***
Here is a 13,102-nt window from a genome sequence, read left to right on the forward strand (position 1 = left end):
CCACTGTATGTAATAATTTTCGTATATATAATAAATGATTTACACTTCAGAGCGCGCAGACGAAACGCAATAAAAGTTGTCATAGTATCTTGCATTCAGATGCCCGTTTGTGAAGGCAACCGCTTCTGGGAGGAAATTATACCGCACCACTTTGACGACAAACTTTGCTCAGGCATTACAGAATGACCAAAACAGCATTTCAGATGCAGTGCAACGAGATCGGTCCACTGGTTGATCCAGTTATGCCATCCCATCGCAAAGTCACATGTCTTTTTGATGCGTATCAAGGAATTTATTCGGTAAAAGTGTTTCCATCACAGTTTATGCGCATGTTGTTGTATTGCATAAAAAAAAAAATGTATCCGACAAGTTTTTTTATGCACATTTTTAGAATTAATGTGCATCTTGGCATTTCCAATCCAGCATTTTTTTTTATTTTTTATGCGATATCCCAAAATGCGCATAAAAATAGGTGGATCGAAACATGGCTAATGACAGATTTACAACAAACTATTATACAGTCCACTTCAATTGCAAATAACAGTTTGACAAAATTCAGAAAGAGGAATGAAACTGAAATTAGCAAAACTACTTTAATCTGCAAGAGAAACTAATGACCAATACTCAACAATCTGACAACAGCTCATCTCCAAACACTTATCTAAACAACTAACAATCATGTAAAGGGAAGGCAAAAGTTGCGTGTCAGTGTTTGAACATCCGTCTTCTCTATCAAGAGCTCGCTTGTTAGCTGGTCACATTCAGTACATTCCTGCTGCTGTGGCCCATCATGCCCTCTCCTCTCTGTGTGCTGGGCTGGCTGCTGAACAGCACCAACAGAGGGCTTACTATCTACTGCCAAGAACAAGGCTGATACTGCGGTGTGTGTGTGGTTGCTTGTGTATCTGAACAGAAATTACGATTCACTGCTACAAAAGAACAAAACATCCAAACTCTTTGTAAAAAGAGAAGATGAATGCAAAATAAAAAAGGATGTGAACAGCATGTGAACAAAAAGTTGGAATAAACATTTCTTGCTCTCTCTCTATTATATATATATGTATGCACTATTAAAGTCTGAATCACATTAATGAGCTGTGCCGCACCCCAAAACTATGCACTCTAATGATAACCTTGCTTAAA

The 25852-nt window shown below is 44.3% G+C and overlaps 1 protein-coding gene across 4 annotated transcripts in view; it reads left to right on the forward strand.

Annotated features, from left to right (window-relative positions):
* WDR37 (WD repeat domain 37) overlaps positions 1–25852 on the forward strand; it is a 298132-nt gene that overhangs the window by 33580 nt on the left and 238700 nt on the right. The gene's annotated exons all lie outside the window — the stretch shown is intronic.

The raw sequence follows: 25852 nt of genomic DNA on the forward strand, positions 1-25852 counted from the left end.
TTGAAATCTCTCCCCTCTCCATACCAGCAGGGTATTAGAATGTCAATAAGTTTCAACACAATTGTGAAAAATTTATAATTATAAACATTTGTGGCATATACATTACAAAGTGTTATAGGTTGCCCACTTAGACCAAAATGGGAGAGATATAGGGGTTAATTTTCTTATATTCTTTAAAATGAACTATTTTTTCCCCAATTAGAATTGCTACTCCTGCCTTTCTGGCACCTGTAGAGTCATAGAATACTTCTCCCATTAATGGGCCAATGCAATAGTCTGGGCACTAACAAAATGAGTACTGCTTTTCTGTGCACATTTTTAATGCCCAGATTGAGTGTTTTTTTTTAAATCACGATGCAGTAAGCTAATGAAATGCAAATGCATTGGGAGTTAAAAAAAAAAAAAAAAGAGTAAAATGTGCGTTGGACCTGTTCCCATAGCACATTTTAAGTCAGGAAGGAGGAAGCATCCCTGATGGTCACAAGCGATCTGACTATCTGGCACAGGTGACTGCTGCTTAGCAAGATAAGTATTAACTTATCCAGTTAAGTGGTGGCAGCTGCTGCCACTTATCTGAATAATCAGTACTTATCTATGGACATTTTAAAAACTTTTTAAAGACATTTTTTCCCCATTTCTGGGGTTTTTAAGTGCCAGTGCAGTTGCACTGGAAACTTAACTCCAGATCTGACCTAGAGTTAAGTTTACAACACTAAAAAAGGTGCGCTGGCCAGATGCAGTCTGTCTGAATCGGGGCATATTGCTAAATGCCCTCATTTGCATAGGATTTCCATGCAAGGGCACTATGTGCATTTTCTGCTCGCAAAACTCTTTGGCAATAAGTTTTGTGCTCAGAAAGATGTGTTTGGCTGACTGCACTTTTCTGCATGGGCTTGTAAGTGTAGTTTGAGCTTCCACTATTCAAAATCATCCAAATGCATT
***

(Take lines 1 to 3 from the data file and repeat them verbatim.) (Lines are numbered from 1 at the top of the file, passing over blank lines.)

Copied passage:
Here is a 13,102-nt window from a genome sequence, read left to right on the forward strand (position 1 = left end):
CCACTGTATGTAATAATTTTCGTATATATAATAAATGATTTACACTTCAGAGCGCGCAGACGAAACGCAATAAAAGTTGTCATAGTATCTTGCATTCAGATGCCCGTTTGTGAAGGCAACCGCTTCTGGGAGGAAATTATACCGCACCACTTTGACGACAAACTTTGCTCAGGCATTACAGAATGACCAAAACAGCATTTCAGATGCAGTGCAACGAGATCGGTCCACTGGTTGATCCAGTTATGCCATCCCATCGCAAAGTCACATGTCTTTTTGATGCGTATCAAGGAATTTATTCGGTAAAAGTGTTTCCATCACAGTTTATGCGCATGTTGTTGTATTGCATAAAAAAAAAAATGTATCCGACAAGTTTTTTTATGCACATTTTTAGAATTAATGTGCATCTTGGCATTTCCAATCCAGCATTTTTTTTTATTTTTTATGCGATATCCCAAAATGCGCATAAAAATAGGTGGATCGAAACATGGCTAATGACAGATTTACAACAAACTATTATACAGTCCACTTCAATTGCAAATAACAGTTTGACAAAATTCAGAAAGAGGAATGAAACTGAAATTAGCAAAACTACTTTAATCTGCAAGAGAAACTAATGACCAATACTCAACAATCTGACAACAGCTCATCTCCAAACACTTATCTAAACAACTAACAATCATGTAAAGGGAAGGCAAAAGTTGCGTGTCAGTGTTTGAACATCCGTCTTCTCTATCAAGAGCTCGCTTGTTAGCTGGTCACATTCAGTACATTCCTGCTGCTGTGGCCCATCATGCCCTCTCCTCTCTGTGTGCTGGGCTGGCTGCTGAACAGCACCAACAGAGGGCTTACTATCTACTGCCAAGAACAAGGCTGATACTGCGGTGTGTGTGTGGTTGCTTGTGTATCTGAACAGAAATTACGATTCACTGCTACAAAAGAACAAAACATCCAAACTCTTTGTAAAAAGAGAAGATGAATGCAAAATAAAAAAGGATGTGAACAGCATGTGAACAAAAAGTTGGAATAAACATTTCTTGCTCTCTCTCTATTATATATATATGTATGCACTATTAAAGTCTGAATCACATTAATGAGCTGTGCCGCACCCCAAAACTATGCACTCTAATGATAACCTTGCTTAAA

The 25852-nt window shown below is 44.3% G+C and overlaps 1 protein-coding gene across 4 annotated transcripts in view; it reads left to right on the forward strand.